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affair afterwards answer appears Bath believe Bill bring brother brought called character comedy common consequence course dear doubt effect England Enter eyes father feel genius give given hand heart honor hope House instance interest Ireland kind Lady late least leave less letter lines Linley lively look Lord manner Mathews means meet mind Miss nature never night object occasion once opinion original party pass perhaps period person play political present Price principles produced question reason received remarkable respect scene seems Sheridan side soon sort speech spirit style success suppose sure taken talents thee thing thou thought tion true turn verses whole wish writing written young
Page 145 - Well, I'll not debate how far scandal may be allowable ; but in a man, I am sure, it is always contemptible. We...
Page 156 - Premium, the plain state of the matter is this: I am an extravagant young fellow who wants to borrow money; you I take to be a prudent old fellow, who have got money to lend. I am blockhead enough to give fifty per cent, sooner than not have it; and you, I presume, are rogue enough to take a hundred if you can get it. Now, sir, you see we are acquainted at once, and may proceed to...
Page 120 - And scorn assumes compassion's doubtful mien, To warn me off from the encumber'd scene. This must not be ; — and higher duties crave Some space between the theatre and the grave ; That, like the Roman in the Capitol, I may adjust my mantle ere I fall : My life's brief act in public service flown, The last, the closing scene, must be my own. Here, then, adieu! while yet some well-graced parts May fix an ancient favourite in your hearts, Not quite to be forgotten, even when You look on better actors,...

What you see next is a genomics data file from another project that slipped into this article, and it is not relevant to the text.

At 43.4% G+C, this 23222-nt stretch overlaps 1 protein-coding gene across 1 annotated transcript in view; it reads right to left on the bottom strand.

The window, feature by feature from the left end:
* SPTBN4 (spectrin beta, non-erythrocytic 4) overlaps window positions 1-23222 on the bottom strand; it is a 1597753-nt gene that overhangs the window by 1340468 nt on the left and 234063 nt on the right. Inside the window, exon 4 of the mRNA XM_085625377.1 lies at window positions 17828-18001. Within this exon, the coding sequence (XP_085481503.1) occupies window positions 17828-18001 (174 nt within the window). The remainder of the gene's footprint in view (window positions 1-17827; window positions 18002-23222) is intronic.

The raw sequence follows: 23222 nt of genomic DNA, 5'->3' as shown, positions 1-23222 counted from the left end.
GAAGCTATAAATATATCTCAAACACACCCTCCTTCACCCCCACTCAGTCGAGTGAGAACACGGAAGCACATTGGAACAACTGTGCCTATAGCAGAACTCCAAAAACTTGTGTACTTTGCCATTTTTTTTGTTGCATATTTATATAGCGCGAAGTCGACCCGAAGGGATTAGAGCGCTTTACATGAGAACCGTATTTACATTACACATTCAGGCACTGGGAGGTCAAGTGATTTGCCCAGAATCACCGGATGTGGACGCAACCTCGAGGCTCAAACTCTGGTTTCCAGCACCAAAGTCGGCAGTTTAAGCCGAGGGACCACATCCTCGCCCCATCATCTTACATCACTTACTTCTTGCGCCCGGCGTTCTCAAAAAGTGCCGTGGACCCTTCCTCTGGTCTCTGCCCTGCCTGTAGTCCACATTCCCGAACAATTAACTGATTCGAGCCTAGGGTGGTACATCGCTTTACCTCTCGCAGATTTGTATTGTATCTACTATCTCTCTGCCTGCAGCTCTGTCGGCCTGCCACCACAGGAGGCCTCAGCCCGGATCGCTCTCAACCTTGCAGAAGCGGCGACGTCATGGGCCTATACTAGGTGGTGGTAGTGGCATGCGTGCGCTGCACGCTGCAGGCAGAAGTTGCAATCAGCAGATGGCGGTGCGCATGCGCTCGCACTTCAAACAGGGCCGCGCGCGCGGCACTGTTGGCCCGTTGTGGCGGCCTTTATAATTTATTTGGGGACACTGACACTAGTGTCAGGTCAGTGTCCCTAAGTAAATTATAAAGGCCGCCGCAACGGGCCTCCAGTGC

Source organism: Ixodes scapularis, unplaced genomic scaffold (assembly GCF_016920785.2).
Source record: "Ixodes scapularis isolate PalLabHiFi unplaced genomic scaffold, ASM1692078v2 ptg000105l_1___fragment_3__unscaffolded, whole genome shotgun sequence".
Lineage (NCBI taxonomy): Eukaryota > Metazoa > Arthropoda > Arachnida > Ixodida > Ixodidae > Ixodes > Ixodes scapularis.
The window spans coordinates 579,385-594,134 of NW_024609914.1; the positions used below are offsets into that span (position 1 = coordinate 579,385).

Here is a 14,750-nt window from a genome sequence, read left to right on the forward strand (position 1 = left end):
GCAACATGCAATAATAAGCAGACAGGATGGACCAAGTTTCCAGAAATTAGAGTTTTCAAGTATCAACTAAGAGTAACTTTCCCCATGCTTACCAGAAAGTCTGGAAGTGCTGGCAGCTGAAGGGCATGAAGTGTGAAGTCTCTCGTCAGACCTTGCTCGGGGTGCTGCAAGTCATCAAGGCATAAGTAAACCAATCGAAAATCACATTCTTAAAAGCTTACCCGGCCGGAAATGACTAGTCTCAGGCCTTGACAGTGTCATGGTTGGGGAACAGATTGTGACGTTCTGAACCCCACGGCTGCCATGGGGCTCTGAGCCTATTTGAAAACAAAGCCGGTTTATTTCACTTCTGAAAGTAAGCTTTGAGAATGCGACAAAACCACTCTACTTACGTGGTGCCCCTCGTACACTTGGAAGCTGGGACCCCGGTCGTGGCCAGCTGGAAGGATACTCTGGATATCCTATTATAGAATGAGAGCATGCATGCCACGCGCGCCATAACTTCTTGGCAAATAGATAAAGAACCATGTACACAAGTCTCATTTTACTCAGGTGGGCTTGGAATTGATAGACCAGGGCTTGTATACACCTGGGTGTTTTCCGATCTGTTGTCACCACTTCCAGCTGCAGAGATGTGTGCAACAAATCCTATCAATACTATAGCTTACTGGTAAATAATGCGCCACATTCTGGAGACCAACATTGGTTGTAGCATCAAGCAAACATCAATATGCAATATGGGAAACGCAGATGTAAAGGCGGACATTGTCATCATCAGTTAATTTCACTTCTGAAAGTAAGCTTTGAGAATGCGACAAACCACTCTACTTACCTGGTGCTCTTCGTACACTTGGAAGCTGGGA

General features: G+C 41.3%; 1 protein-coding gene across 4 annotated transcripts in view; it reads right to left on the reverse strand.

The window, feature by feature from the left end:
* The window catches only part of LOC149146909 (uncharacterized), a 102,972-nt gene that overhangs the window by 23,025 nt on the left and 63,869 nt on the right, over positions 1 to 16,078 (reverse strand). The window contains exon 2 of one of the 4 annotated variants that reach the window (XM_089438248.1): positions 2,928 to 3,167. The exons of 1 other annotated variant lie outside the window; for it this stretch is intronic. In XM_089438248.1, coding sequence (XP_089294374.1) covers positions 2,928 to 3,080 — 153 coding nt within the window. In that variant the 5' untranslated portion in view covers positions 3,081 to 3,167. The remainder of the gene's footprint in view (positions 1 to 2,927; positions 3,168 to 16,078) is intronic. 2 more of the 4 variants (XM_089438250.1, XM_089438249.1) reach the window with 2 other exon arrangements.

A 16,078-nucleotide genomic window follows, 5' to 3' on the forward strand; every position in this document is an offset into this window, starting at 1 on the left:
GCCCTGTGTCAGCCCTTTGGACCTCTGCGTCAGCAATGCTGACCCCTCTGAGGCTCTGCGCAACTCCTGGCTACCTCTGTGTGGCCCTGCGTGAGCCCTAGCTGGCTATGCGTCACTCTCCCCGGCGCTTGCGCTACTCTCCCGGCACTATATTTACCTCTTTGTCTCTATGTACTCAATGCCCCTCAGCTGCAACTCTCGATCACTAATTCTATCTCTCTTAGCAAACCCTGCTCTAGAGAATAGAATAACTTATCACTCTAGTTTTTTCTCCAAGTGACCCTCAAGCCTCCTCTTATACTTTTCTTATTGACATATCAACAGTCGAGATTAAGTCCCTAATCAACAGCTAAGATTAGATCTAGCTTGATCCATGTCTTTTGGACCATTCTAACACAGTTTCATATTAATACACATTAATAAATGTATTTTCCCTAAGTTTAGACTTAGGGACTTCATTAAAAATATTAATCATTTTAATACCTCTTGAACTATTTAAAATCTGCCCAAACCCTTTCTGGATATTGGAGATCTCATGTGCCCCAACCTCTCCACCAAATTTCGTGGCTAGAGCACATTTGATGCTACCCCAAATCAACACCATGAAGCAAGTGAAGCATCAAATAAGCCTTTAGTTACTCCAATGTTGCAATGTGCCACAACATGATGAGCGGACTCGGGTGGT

Page 180 - Besides — I can tell you it is not always so safe to leave a play in the hands of those who write themselves. SNEER. What, they may steal from them, hey, my dear Plagiary ? SIR FRET.
Page 194 - ... and not very propitious to wit — subduing both manners and conversation to a sort of polished level, to rise above which is often thought almost as vulgar as to sink below it.
Page 171 - That's very true indeed, Sir Peter ; and after having married you, I should never pretend to taste again, I allow.
Page 216 - When he makes his jokes, you applaud the accuracy of his memory, and 'tis only when he states his facts that you admire the flights of his imagination.
Page 252 - ... and if they were reserved for the proper stage, they would, no doubt, receive what the Honourable Gentleman's abilities always did receive, the plaudits of the audience ; and it would be his. fortune 'sui plausu gaudere theatri.' But this was not the proper scene for the exhibition of those elegancies.
Page 158 - ... duodecimo phaeton, she desired me to write some verses on her ponies; upon which, I took out my pocketbook, and in one moment produced the following : " Sure never were seen two such beautiful ponies ; Other horses are clowns, but these macaronies : To give them this title I'm sure can't be wrong, Their legs are so slim, and their tails are so long.